Monday, 15 September 2014

The Beats: A Graphic History Review (Harvey Pekar, Ed Piskor)

Harvey Pekar presents a brief introduction to the artistic movement from the mid-20th century known as The Beats, focusing on the three major writers of this movement: Jack Kerouac, William S. Burroughs and Allen Ginsberg. Pekar also takes a look at some of the minor artists while providing an historical context of this period.

The best parts of this volume are the appraisals of the lives of Kerouac/Burroughs/Ginsberg. While I knew something about these writers’ lives already and have read their major works, I still learned some things about them I didn't before reading this. Kerouac was very conservative despite his reputation for being free-wheeling, and he was misogynistic, homophobic, and racist, all of which were odd stances as he was bisexual himself and had many Jewish friends (Ginsberg for one).

Burroughs' life was as sordid as I remembered it though I hadn't realised his own son's had been quite so horrific as well. I liked how Ed Piskor drew him throughout as a kind of vampiric zombie - Burroughs didn't seem like a nice person despite the art he produced.

Ginsberg's life was full of political activism and he could rightly be considered a celebrity because of his work and his connections to just about everybody within the Beat movement. He also comes across as the nicest person the group, a man with demons of his own but who didn't deal with them destructively nor allow them to destroy him.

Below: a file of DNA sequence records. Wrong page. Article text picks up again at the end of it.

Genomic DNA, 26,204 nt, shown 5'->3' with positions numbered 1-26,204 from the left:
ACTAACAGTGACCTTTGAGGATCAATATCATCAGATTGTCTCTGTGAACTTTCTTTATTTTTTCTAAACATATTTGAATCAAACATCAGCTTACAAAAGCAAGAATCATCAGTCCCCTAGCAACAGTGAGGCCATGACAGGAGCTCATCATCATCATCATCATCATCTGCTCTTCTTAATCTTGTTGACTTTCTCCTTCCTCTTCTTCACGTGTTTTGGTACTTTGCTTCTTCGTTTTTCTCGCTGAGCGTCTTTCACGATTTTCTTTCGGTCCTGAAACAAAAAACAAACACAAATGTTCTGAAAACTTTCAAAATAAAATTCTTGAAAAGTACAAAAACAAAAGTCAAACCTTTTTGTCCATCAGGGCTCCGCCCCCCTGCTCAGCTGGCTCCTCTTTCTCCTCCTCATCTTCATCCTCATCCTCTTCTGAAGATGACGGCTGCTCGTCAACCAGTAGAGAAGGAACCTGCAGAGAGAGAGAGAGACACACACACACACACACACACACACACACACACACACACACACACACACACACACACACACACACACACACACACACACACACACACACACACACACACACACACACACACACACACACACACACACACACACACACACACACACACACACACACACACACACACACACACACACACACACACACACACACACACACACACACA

The second half of this 200 page comic takes up the rest of the Beats, none of whom I recognised and shows you how well-researched and fascinated in the subject Pekar was. Through brief strips you get to know these people and a variety of artists illustrate these parts (Ed Piskor illustrated the first half of the book that covered Kerouac, Burroughs and Ginsberg).

Joyce Brabner (Pekar's wife) contributes an excellent strip at the overlooked women of the Beat movement, showing the similarity between their difficult lives and their male counterparts’, which were somehow never recognised to the same extent. It also casts the "heroes" of the Beat movement in a critical light, showing them as pretentious, selfish and hypocritical.

Overall the book was an excellent read that was very informative about these interesting, though flawed, artists and this particular moment in history. More than anything, looking upon this explosion of art inspires you to turn your hand as easily as they did to anything at all, writing, music, painting, and so the book is overwhelmingly positive in this regard to creative readers looking for a spark to set them off.

Pekar manages to provide the reader with a highly informative and entertaining impression of this movement and anybody looking for a none-too-demanding overview of the Beats would do well to pick up this book.

The Beats: A Graphic History

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